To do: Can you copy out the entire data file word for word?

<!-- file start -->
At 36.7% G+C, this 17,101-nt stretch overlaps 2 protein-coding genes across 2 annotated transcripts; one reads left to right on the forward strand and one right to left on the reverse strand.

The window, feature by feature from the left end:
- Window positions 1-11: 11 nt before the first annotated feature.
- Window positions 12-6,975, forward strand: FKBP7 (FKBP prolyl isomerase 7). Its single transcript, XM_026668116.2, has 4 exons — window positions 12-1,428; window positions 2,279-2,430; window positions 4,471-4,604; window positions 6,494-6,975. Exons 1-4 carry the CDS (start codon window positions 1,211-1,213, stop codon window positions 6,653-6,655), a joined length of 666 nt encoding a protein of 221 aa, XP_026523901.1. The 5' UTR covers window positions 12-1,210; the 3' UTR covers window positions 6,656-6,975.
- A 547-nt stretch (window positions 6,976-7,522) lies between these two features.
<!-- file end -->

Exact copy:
At 36.7% G+C, this 17,101-nt stretch overlaps 2 protein-coding genes across 2 annotated transcripts; one reads left to right on the forward strand and one right to left on the reverse strand.

The window, feature by feature from the left end:
- Window positions 1-11: 11 nt before the first annotated feature.
- Window positions 12-6,975, forward strand: FKBP7 (FKBP prolyl isomerase 7). Its single transcript, XM_026668116.2, has 4 exons — window positions 12-1,428; window positions 2,279-2,430; window positions 4,471-4,604; window positions 6,494-6,975. Exons 1-4 carry the CDS (start codon window positions 1,211-1,213, stop codon window positions 6,653-6,655), a joined length of 666 nt encoding a protein of 221 aa, XP_026523901.1. The 5' UTR covers window positions 12-1,210; the 3' UTR covers window positions 6,656-6,975.
- A 547-nt stretch (window positions 6,976-7,522) lies between these two features.